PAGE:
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Tickets available for Sunflowers pancake dinner
Coffee at Westside Market
biz slt pancakes coffee
Sunflower Diversified Services supporters Jane Isern and John Cross volunteer at the non-profit agencys pancake dinner last year in this file photo. This years fundraiser is scheduled for Sept. 15. - photo by COURTESY PHOTO

  The flipping of the cakes is on the agenda again this year to benefit people with developmental disabilities and delays who rely on Sunflower Diversified Services.

            Sunflower’s annual pancake dinner is scheduled for 4 to 7 p.m. Thursday, Sept. 15 at the Prince of Peace Parish Center, 4100 Broadway, Great Bend.

            Tickets are now available for the all-you-can-eat, pancake-and- sausage dinner. Each ticket is $5 and may be purchased in advance or at the door.

            “Chris Cakes and their pancake flipping are always popular with the crowd,” said Connie Oetken, Sunflower director of development. “DJ Cain also will return with his enthusiasm and ability to connect with everyone.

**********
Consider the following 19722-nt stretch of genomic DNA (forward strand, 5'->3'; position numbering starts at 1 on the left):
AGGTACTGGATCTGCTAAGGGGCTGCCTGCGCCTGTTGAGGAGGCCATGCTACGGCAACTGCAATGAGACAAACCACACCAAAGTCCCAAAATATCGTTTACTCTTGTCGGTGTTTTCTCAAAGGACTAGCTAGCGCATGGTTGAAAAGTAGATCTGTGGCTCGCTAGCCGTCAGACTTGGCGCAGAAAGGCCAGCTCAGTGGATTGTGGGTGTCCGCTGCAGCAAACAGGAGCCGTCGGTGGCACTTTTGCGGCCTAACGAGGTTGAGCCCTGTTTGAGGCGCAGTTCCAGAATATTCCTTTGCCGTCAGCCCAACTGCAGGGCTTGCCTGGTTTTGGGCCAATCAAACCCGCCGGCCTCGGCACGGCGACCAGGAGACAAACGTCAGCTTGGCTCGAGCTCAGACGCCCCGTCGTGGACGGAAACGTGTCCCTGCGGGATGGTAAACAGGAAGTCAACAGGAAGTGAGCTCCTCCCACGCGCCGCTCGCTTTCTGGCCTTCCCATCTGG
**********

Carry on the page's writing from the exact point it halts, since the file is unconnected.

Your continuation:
“Most important,” she continued, “we are raising much-needed funds for infants, toddlers and adults with disabilities and delays. Every penny we collect remains in our local communities and directly helps local residents.”

            The pancake feed is just part of the kick-off to Sunflower’s annual Sunrise Campaign; a Great Bend Chamber of Commerce Coffee has been scheduled for 9:30 a.m. the same day as the pancake feed.

            “We are especially excited about the chamber coffee this year because it will be at Sunflower’s new Westside Market,” Oetken said. “We are eager for even more members of the community to see our varied inventory.”

            Westside Market is located at 5523 10th, which is the same location as the non-profit agency’s drop-off recycling center.

            Proceeds from the Sunrise Campaign are used for children’s programs, as well as wheelchair modifications, communication devices, and help with medical and dental treatment.

            “These are a few of the items not covered by insurance or tax revenues,” Oetken commented. “There are many financial gaps to fill and this campaign helps us with at least some of them.”

            Sunflower, which got its start 50 years ago, serves people in Barton, Pawnee, Rice, Rush and Stafford counties. It is a non-profit agency.